Is mass tourism a form of colonialism or imperialism? This, essentially, is the question thoughtfully considered by Denise Fay Brown of the University of Calgary in her article, “Tourists as colonizers in Quintana Roo, Mexico”, published in the Summer 2014 issue of The Canadian Geographer.
Brown draws on decades of personal ethnographic fieldwork related to Maya spatiality and sociospatial organization in the Yucatec Maya zone, Quintana Roo. She argues that tourists, albeit unwittingly, are increasingly able (financially and in terms of ready access) to engage with “exotic landscapes”, but that their presence in such landscapes “results in the reterritorialization of the destinations that mimics the colonial enterprise.” In particular, in Quintana Roo, she claims that “an important segment of the landscape of the Yucatec Maya people has been appropriated and reterritorialized.” (How many tourists visiting Cancún and the so-called Riviera Maya region realize that this coast was largely terra incognita fifty years ago?)
One of the classic indicators of colonialism is spatial appropriation. Maya infighting aside, the earliest attempts at spatial appropriation in Quintana Roo were by Spain during early colonial times in the early sixteenth century. Even after independence in 1821, the Yucatán Peninsula resisted integration with the rest of the (new) nation. This resistance was not only due to cultural differences, but also to the Yucatán Peninsula’s location in the periphery, a long way from the seat of power in Mexico City. Indeed, despite the massive program of railway building that helped consolidate other parts of Mexico during the late nineteenth century, a rail link from central Mexico to the Yucatán Peninsula was only finally put in place in the 1950s.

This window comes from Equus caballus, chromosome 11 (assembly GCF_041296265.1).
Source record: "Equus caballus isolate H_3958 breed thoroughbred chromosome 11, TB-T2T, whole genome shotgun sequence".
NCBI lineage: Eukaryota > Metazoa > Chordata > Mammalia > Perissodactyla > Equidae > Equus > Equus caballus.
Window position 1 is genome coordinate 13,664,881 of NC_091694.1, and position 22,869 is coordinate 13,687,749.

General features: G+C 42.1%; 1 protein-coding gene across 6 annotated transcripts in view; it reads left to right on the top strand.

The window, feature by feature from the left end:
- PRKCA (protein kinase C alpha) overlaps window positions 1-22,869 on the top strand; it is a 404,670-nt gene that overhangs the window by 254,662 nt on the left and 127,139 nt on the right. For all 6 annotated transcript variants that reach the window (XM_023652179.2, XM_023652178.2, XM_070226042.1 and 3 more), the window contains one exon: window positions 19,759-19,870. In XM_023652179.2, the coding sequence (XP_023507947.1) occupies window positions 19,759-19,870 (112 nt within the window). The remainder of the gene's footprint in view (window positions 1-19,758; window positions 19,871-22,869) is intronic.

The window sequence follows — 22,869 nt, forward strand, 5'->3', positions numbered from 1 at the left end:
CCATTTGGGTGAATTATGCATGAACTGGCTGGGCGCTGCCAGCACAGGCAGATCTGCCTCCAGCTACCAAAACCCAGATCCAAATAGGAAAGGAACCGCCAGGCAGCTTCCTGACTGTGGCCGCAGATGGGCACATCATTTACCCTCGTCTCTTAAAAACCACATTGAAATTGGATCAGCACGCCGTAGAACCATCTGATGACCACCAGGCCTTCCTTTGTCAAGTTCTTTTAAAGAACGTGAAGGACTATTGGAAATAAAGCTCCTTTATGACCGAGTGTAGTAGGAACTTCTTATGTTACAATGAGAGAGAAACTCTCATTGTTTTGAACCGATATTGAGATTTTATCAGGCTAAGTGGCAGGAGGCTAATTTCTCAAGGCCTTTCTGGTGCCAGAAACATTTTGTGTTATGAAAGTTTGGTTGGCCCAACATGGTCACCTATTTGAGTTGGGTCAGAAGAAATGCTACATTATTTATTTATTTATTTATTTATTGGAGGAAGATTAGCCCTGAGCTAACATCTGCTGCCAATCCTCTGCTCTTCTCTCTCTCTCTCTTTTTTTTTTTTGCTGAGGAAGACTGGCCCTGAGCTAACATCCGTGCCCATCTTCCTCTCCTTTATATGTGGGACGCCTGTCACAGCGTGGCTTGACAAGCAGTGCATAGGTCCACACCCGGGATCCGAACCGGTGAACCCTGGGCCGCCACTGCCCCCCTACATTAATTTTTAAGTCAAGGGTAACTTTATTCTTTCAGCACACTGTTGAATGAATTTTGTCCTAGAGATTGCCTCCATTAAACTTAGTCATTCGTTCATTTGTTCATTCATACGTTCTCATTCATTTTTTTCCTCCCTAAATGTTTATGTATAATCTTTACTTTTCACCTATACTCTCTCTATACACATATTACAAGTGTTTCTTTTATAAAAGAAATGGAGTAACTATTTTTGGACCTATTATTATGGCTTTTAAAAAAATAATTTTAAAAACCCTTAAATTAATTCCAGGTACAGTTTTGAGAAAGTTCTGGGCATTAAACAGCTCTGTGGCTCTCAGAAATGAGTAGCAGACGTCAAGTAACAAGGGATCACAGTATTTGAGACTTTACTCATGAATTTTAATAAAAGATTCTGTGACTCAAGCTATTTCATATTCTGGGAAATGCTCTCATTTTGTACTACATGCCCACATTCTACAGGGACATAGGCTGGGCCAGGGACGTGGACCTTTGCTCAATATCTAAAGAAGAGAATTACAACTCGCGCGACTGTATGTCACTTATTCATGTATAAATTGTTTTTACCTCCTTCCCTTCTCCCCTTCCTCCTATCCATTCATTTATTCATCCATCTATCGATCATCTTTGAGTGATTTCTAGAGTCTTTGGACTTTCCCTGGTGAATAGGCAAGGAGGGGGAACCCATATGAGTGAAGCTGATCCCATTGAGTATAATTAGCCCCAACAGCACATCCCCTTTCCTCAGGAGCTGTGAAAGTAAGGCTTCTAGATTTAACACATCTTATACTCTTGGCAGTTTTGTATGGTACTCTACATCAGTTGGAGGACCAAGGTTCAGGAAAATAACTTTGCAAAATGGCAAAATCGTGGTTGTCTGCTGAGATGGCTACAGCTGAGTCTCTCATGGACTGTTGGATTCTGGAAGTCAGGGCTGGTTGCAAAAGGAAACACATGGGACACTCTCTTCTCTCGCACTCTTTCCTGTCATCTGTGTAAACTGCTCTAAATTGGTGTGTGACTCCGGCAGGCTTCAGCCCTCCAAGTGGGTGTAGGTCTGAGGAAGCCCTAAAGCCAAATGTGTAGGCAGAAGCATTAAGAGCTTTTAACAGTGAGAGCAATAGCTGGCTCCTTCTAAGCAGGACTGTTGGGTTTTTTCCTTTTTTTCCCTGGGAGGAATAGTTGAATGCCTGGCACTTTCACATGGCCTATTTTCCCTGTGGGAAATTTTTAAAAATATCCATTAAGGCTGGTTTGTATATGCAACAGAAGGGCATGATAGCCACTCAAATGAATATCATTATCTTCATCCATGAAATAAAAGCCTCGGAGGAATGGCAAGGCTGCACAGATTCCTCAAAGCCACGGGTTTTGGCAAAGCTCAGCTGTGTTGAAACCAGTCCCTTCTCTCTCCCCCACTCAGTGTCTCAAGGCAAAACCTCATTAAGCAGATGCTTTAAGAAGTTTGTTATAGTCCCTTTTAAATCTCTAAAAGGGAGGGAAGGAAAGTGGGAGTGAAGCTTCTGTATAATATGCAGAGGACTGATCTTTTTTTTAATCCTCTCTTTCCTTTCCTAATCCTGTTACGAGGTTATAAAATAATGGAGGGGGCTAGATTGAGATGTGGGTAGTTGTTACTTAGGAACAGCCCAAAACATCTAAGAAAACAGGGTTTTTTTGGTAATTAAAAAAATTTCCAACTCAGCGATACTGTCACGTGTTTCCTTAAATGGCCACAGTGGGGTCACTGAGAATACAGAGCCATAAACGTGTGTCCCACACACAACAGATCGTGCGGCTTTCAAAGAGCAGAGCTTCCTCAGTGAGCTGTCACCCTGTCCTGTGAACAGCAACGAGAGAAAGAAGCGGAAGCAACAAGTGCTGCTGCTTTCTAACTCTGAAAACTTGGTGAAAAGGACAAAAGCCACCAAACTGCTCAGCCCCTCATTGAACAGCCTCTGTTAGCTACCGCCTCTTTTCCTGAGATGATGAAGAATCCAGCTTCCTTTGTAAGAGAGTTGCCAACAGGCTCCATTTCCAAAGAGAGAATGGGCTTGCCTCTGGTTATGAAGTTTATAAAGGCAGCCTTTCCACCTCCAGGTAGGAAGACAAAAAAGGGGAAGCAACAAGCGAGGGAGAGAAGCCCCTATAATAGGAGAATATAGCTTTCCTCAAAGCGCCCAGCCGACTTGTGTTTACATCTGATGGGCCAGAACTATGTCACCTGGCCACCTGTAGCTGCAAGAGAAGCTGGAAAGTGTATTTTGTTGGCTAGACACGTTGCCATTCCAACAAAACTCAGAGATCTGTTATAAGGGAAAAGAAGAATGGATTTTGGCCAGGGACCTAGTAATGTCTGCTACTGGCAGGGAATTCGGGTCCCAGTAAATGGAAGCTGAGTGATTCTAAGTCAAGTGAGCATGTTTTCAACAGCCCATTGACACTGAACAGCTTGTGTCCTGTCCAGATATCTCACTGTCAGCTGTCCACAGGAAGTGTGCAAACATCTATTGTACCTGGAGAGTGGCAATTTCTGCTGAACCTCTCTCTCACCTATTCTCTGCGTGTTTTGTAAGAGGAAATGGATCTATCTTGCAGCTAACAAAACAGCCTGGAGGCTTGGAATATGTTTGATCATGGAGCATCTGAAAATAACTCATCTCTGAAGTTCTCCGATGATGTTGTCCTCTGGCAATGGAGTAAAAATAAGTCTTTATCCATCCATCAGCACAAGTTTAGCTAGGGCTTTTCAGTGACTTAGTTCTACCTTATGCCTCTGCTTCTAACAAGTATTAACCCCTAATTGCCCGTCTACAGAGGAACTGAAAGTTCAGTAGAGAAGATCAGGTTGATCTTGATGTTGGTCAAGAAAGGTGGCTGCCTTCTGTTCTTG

Brown makes the case that the assault on Maya territory has continued into recent times, even if, “Today, it is not the conventional notion of nation state colonialism but a much more subtle invasion brought about by the ability of tourists from richer nations to travel south.”
She makes a strong argument that the growth of tourism in the Yucatán Peninsula has been “predatory” and that foreign tourists, especially those engaging in mass tourism, are, in fact, unwitting colonizers.
Brown concludes that, “The case of Quintana Roo, Mexico illustrates how the tourist can be seen as a pawn in a larger political project. Exposure of this predatory nature of tourism reveals processes that have implications for other Native regions of the Americas and beyond that are suffering similar “invasions.””
Thinking about the extent to which tourism is just one more manifestation of colonialism adds a whole new dimension to traditional tourism studies looking at economic, social and environmental advantages and disadvantages. Brown’s argument is persuasive, and, clearly, the political and cultural impacts of tourism deserve equal consideration.
- Denise Fay Brown. 2014. “Tourists as colonizers in Quintana Roo, Mexico”, The Canadian Geographer, vol 57, #2, Summer 2014, pp 186-205.
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